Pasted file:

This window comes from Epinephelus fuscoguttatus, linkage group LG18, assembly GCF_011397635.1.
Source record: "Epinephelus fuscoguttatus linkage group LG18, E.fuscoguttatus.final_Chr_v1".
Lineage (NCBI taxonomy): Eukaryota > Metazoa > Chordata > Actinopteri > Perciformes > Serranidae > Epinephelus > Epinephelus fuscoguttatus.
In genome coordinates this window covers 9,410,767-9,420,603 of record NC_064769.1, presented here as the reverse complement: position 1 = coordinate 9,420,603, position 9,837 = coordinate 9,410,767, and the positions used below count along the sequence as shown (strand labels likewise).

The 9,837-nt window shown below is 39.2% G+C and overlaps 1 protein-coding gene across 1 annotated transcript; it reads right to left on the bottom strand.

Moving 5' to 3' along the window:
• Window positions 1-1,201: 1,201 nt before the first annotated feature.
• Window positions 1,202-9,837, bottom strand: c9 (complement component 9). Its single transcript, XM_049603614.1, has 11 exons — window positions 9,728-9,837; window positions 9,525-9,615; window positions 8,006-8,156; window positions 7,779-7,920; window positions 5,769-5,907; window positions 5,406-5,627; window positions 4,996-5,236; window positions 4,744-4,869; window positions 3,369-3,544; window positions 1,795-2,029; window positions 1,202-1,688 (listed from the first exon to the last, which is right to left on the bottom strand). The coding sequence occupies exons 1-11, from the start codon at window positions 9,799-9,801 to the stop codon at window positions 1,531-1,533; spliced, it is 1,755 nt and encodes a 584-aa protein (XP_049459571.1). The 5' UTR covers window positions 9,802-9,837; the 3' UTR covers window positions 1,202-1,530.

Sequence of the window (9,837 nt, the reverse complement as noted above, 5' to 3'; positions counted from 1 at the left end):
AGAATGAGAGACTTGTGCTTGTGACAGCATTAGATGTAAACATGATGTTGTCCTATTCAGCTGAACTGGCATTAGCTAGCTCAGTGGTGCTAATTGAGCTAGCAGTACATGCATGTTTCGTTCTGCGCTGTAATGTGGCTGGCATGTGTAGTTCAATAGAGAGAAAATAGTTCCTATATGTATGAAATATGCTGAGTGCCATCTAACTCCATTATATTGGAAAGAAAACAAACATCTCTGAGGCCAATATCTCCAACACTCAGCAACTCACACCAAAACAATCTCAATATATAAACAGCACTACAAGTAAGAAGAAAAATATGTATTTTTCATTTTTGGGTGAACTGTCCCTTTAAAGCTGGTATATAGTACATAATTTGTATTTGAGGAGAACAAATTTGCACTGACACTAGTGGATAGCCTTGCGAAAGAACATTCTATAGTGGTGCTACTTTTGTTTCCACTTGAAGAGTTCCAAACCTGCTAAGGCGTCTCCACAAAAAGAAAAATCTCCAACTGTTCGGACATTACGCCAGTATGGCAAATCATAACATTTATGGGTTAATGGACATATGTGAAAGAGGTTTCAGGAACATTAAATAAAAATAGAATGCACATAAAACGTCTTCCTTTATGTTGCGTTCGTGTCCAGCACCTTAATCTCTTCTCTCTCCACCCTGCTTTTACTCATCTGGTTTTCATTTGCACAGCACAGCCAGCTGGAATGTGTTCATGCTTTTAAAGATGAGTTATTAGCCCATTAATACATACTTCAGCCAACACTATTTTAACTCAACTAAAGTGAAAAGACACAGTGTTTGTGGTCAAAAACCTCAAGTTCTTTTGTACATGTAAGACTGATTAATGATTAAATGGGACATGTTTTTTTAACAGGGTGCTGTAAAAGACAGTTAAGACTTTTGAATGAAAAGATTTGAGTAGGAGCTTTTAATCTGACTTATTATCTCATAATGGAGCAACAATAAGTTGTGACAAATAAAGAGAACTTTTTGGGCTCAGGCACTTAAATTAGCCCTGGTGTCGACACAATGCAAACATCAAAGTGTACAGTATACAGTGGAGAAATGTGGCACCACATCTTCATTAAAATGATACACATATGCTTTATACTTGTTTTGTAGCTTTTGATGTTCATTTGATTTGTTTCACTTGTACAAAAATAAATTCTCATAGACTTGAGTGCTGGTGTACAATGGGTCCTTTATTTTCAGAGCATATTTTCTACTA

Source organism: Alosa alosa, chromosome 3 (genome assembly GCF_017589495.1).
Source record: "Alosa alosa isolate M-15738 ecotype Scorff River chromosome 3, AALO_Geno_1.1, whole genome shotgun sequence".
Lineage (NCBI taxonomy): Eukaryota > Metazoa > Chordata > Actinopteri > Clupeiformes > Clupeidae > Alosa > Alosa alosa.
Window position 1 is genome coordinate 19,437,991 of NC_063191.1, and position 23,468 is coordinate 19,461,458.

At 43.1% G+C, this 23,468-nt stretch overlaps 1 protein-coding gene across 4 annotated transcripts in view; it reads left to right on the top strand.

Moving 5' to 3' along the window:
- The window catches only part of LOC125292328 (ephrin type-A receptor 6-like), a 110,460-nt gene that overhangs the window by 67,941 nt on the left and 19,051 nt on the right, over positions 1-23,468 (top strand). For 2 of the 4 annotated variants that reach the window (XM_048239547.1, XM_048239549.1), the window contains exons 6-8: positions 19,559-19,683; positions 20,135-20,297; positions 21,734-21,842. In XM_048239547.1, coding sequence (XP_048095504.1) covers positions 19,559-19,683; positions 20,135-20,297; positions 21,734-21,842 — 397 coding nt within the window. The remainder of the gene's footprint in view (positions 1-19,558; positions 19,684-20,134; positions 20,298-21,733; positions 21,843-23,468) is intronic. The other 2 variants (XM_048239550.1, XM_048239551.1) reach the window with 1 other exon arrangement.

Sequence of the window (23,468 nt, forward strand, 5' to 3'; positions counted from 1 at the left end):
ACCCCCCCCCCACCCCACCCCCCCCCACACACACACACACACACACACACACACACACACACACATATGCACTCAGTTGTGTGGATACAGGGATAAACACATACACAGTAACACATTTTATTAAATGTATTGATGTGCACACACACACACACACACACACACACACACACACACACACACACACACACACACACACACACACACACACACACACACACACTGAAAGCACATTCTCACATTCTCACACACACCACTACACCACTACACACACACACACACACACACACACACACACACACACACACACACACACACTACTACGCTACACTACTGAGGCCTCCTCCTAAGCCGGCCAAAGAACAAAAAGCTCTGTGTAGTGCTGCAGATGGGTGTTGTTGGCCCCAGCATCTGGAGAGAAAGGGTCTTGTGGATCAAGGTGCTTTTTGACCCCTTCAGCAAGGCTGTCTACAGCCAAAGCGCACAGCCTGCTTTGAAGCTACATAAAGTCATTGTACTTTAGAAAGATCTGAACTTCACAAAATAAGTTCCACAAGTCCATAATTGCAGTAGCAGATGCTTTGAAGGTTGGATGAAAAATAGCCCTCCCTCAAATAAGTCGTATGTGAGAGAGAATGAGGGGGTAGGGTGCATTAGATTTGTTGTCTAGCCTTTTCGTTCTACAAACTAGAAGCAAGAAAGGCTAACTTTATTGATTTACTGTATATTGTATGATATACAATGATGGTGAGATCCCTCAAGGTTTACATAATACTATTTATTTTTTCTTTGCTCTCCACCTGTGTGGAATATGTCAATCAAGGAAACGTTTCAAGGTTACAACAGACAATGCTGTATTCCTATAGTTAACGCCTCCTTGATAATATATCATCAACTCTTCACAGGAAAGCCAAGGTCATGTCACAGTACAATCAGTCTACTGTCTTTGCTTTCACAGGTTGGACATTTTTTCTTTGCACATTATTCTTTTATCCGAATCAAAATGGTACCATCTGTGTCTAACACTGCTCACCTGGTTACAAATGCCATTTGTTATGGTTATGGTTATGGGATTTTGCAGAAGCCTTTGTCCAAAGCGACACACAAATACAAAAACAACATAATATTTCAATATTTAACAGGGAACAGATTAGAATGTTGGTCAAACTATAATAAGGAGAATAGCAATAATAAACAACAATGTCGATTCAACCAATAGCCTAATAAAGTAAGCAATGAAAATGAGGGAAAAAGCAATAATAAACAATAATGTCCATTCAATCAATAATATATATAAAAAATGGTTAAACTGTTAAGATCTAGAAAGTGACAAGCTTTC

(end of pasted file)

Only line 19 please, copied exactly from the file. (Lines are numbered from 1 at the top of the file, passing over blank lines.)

ACCCCCCCCCCACCCCACCCCCCCCCACACACACACACACACACACACACACACACACACACACATATGCACTCAGTTGTGTGGATACAGGGATAAACACATACACAGTAACACATTTTATTAAATGTATTGATGTGCACACACACACACACACACACACACACACACACACACACACACACACACACACACACACACACACACACACACACACACACACTGAAAGCACATTCTCACATTCTCACACACACCACTACACCACTACACACACACACACACACACACACACACACACACACACACACACACACACACTACTACGCTACACTACTGAGGCCTCCTCCTAAGCCGGCCAAAGAACAAAAAGCTCTGTGTAGTGCTGCAGATGGGTGTTGTTGGCCCCAGCATCTGGAGAGAAAGGGTCTTGTGGATCAAGGTGCTTTTTGACCCCTTCAGCAAGGCTGTCTACAGCCAAAGCGCACAGCCTGCTTTGAAGCTACATAAAGTCATTGTACTTTAGAAAGATCTGAACTTCACAAAATAAGTTCCACAAGTCCATAATTGCAGTAGCAGATGCTTTGAAGGTTGGATGAAAAATAGCCCTCCCTCAAATAAGTCGTATGTGAGAGAGAATGAGGGGGTAGGGTGCATTAGATTTGTTGTCTAGCCTTTTCGTTCTACAAACTAGAAGCAAGAAAGGCTAACTTTATTGATTTACTGTATATTGTATGATATACAATGATGGTGAGATCCCTCAAGGTTTACATAATACTATTTATTTTTTCTTTGCTCTCCACCTGTGTGGAATATGTCAATCAAGGAAACGTTTCAAGGTTACAACAGACAATGCTGTATTCCTATAGTTAACGCCTCCTTGATAATATATCATCAACTCTTCACAGGAAAGCCAAGGTCATGTCACAGTACAATCAGTCTACTGTCTTTGCTTTCACAGGTTGGACATTTTTTCTTTGCACATTATTCTTTTATCCGAATCAAAATGGTACCATCTGTGTCTAACACTGCTCACCTGGTTACAAATGCCATTTGTTATGGTTATGGTTATGGGATTTTGCAGAAGCCTTTGTCCAAAGCGACACACAAATACAAAAACAACATAATATTTCAATATTTAACAGGGAACAGATTAGAATGTTGGTCAAACTATAATAAGGAGAATAGCAATAATAAACAACAATGTCGATTCAACCAATAGCCTAATAAAGTAAGCAATGAAAATGAGGGAAAAAGCAATAATAAACAATAATGTCCATTCAATCAATAATATATATAAAAAATGGTTAAACTGTTAAGATCTAGAAAGTGACAAGCTTTC